The most common practice is to make available open-access all the articles one year after the publication date. In some cases the delay may be longer, as 18 months with the Agronomy Journal or Crop Science, 24 months with Biostatistics, or Briefing in Biostatistics, 36 months with Health Affairs or Laboratory Animals, or 10 years as it is for The Journal of Bone and Joint Surgery. To its credit, JBJS pre-2000 articles are free back to its first issue in 1889, which means that 17,729 articles (75%) are free of charge out of the total of 23,675 papers in the American edition of this journal. If the search is extended to both the British and American editions the number of open-access papers increases to 26,593 (76%) out of the total 35,000.
Then again, there are journals that have shorter delays, such as the 29 journals with six months delay and four with merely three months delay, such as Diabetes and Diabetes Care. The pattern is not predictable as the same publisher may have very different policy for its different journals. For example, the American Diabetes Association has — beyond the above two journals with three months delay for open-access-, two immediately open-access journals, Clinical Diabetes and DOC News and one, Diabetes Spectrum, with six months delay.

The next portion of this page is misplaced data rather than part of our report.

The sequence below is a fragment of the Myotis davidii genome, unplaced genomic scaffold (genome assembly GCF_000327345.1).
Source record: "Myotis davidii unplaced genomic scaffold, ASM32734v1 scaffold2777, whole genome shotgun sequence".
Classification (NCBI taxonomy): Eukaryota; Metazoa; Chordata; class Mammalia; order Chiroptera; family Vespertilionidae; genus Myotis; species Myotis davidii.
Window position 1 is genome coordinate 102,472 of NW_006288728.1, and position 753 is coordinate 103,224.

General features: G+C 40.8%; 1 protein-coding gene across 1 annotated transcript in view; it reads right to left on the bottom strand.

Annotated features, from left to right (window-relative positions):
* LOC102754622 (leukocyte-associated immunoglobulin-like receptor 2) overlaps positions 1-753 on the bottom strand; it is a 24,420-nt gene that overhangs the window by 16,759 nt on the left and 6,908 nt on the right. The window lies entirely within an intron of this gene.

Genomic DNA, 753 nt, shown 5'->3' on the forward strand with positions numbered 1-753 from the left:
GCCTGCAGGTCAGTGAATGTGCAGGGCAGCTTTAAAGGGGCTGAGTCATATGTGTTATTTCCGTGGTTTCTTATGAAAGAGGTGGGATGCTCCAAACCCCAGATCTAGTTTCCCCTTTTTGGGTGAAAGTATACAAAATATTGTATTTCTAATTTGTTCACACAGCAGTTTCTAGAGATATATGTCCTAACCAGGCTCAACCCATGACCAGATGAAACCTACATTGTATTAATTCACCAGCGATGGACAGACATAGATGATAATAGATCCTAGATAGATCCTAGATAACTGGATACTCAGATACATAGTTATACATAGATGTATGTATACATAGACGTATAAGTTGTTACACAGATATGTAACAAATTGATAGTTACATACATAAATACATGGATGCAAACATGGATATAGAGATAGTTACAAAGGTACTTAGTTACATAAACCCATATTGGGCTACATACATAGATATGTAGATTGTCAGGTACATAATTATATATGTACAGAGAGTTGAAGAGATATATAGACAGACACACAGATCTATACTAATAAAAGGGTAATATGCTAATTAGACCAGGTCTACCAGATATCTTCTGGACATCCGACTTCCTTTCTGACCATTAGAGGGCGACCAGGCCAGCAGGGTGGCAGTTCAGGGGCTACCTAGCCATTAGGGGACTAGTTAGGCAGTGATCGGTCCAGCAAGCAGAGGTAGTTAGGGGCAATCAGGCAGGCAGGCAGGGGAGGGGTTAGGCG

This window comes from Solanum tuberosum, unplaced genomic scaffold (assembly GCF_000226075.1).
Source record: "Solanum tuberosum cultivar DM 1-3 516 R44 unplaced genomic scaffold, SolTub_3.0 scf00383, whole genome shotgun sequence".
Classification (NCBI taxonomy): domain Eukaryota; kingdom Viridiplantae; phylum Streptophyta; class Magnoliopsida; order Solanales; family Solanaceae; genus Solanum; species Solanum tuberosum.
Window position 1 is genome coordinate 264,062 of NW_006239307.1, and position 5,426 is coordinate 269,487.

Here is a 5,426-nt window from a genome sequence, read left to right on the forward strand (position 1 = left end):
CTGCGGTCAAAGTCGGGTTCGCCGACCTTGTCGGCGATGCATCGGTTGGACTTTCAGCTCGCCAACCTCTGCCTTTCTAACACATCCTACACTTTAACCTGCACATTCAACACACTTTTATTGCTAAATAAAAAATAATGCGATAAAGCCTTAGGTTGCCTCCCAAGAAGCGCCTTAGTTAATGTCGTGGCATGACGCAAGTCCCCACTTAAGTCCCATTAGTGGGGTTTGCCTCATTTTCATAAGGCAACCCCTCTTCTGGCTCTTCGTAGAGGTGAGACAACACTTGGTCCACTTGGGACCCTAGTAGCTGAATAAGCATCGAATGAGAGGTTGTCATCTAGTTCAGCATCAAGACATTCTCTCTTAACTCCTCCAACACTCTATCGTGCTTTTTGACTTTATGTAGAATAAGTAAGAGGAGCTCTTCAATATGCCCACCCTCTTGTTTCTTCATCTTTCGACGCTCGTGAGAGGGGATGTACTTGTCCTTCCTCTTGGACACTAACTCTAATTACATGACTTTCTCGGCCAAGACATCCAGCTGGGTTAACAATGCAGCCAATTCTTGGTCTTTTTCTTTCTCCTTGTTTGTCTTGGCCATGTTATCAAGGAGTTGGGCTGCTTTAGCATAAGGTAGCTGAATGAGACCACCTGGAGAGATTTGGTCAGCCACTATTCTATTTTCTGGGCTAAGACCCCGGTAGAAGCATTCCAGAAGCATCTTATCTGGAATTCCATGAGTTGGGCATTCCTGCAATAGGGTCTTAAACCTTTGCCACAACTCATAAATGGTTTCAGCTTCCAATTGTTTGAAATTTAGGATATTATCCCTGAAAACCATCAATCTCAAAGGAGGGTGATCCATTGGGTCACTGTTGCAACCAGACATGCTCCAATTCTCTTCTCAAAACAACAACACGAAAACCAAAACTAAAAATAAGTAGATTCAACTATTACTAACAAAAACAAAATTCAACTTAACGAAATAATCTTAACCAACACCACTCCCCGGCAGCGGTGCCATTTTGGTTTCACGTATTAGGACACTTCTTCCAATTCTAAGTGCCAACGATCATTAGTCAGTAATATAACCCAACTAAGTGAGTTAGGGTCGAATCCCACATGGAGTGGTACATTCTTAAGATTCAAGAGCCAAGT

There also are journals that offer open-access to only certain sections even after the moratorium and require registration, such as the Archives of Facial Plastic Surgery, Archives of General Psychiatry, Archives of Internal Medicine and several others. (In the examples above, the word "Archives" is part of the journal names, not a reference to the concept of digital archives).
It is not surprising that this is a sophisticated software, as these guys have created the software platform for the Oxford English Dictionary (which is quite a daunting task), so dealing with the idiosyncrasies of the numerical-chronological designations, the title-subtitle-parallel title combination variations may have been a walk in the park for them.
The interface is self-explanatory both on the Quick Search and Advanced Search templates. The help file is comprehensive (except for not discussing at all my favorite "cited by" function ), clear and uses good illustrative examples and explanations, such as for stemming the search terms behind the scene, but I think that the promises about author affiliation and citation searching by keywords are too optimistic in practice.
The output features also are good. I like the quick flip-flopping between the standard and the condensed formats of the result list and the highlighting of the matching words. I would like to see more than the two sort options (relevance and reverse chronological order), such as by journal name, author and most importantly sorting by absolute citedness and relative, per-year citedness.
Listing the 50 most-read and most-cited articles of a journal is an excellent feature. It is clearly explained that the most read list is calculated from the full-text views (in pdf or html format) and would be better described as most viewed as I know from my practice that often I start reading a paper that I displayed, but find out quickly that it is too theoretical for my taste or is just beyond me and don't read it further.